High Availability & Disaster Recovery

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High Availability 

Let’s talk about global availability. The way that AWS deals with global availability and building resilient architectures is a shared responsibility model very similar to the shared with security model that you have when you’re operating your servers and your instances within AWS. This shared responsibility and this shared availability model allow you to pull the levers and move the needle wherever you need to in order to make a globally resilient architecture.

Let’s break it down. AWS starts out at a regional model. This regional model is made up of availability zones and their 26 regions. Now there’s 84 availability zones in all, most regions have at least three availability zones and AWS is building new ones all the time.. Now you can deploy your servers, your compute and your databases and other things within a region and even within an individual availability zone and you can flip the levers to  move the needles where you need to be able to get high availability within a single region. 

What’s really interesting is when you move into multi-region models, providing you globally resilient architecture. So if a region were to become unavailable for some networking partition or some other issue, you can go and you can say, hey, it’s fine, I have an active failover in another region. And this could be for your database, it could be for your compute it could be for all of the above. The other interesting component is that you can run a globally available set of services, meaning you can use tools like Aurora or dynamodb global tables or even roll your own kind of global availability by leveraging Amazon Cloudfront, Amazon Route53 health checks and other services to build out a system that is resilient to any sort of failure while also improving latency for your in customers. 

At re:Invent this year, we learned about a lot of new services that were very exciting in terms of global availability and global resiliency. One of those is AWS Cloud WAN a wide area network that allows you to expand and operate all of your global infrastructure. There’s also a Direct Connect SiteLink which lets you use AWS’s own backbone, their own global infrastructure as the backbone for your whole internet business. We also saw a talk from riot games which talked about expanding availability beyond just that regional and availability zone model. They talked about how they bring low latency, first person shooter games to as many customers as possible by leveraging AWS Outposts and leveraging regional edge caches (Amazon CloudFront) that AWS operates. This lets you get a feel for:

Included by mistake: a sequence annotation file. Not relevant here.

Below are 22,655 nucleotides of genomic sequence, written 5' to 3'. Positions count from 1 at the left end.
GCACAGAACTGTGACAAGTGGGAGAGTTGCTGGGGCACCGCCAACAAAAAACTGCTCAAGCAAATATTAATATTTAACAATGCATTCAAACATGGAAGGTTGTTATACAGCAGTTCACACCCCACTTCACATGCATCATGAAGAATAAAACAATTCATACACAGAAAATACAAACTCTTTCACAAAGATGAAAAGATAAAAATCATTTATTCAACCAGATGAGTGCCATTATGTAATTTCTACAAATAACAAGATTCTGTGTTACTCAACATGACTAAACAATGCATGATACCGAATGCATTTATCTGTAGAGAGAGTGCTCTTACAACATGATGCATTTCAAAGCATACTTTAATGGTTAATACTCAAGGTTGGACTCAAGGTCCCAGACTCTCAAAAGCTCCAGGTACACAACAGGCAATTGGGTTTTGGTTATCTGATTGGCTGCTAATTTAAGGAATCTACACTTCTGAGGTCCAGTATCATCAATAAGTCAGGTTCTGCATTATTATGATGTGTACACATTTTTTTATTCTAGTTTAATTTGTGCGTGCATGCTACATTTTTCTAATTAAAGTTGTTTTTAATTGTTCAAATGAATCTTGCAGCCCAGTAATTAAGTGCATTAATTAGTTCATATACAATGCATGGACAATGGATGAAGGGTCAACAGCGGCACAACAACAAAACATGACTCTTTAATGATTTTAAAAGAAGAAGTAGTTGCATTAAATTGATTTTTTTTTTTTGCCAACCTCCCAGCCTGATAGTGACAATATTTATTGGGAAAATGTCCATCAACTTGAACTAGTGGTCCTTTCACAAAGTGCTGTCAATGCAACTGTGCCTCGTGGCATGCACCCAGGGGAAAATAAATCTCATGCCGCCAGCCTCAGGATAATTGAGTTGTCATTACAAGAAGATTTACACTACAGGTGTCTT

•  How much investment do I need to get global availability?
  •  Is latency important to my customer? 
  • What are the access patterns of my application that I need to consider 
  • hat are the failure modes of my application that I need to consider?

There’s another great thing that AWS released at  re:Invent called the AWS Fault Injection Simulator (AWS FIS) service. This is a method for injecting networking failures or compute failures into your workload and it’s a form of chaos engineering and that you’re accepting that you’re in order for your architecture to be resilient, 

You have to test what happens when things fail: 

  • Test losing connectivity to a particular region  
  • Test losing connectivity to a whole database  
  • Test DNS failures. 

All in all, there’s a great set of options for building a globally available service on AWS. There’s a great set of options for building something that’s globally resilient and able to handle any form of failure.

Disaster Recovery

So let’s talk about the spectrum of Disaster Recover (DR)options that are available to you within AWS. Workloads have different characteristics, different access patterns and different failure modes that have to be considered when you’re building out your architecture. So you can build in a single availability zone, you can run your compute, your database, everything from there. That’s pretty good for a developer setup, but it’s not resilient to failure. In order to be resilient to failure, you have to build in multiple availability zones and this will buy you a lot of extra capacity and the ability to deal with any intermittent blips or networking issues or other kinds of failures. 

Now, if you need something that’s vital critical infrastructure, the way to build it is inter region, the way you go about that is you can leverage services like dynamodb global tables, you can leverage things like amazon cloudfront and you can leverage things like Amazon Aurora for doing multi-region tables and replicas. This kind of cost control allows you to build workload specific patterns that work with whatever your application needs and whatever your end users need. If your application is, keeping patients alive in hospitals, that needs to be something that is running 24/7, it can’t go down. If your application is “Twitter for Pets”,  it’s okay if your application goes down for a short time, you know that the world isn’t going to fall apart if “Twitter for Pets” goes down. 

Think about your costs, think about the constraints that you have and the way you can architect your applications to be multi-region and to be multi-az and to deal with eventual consistency and event driven frameworks.

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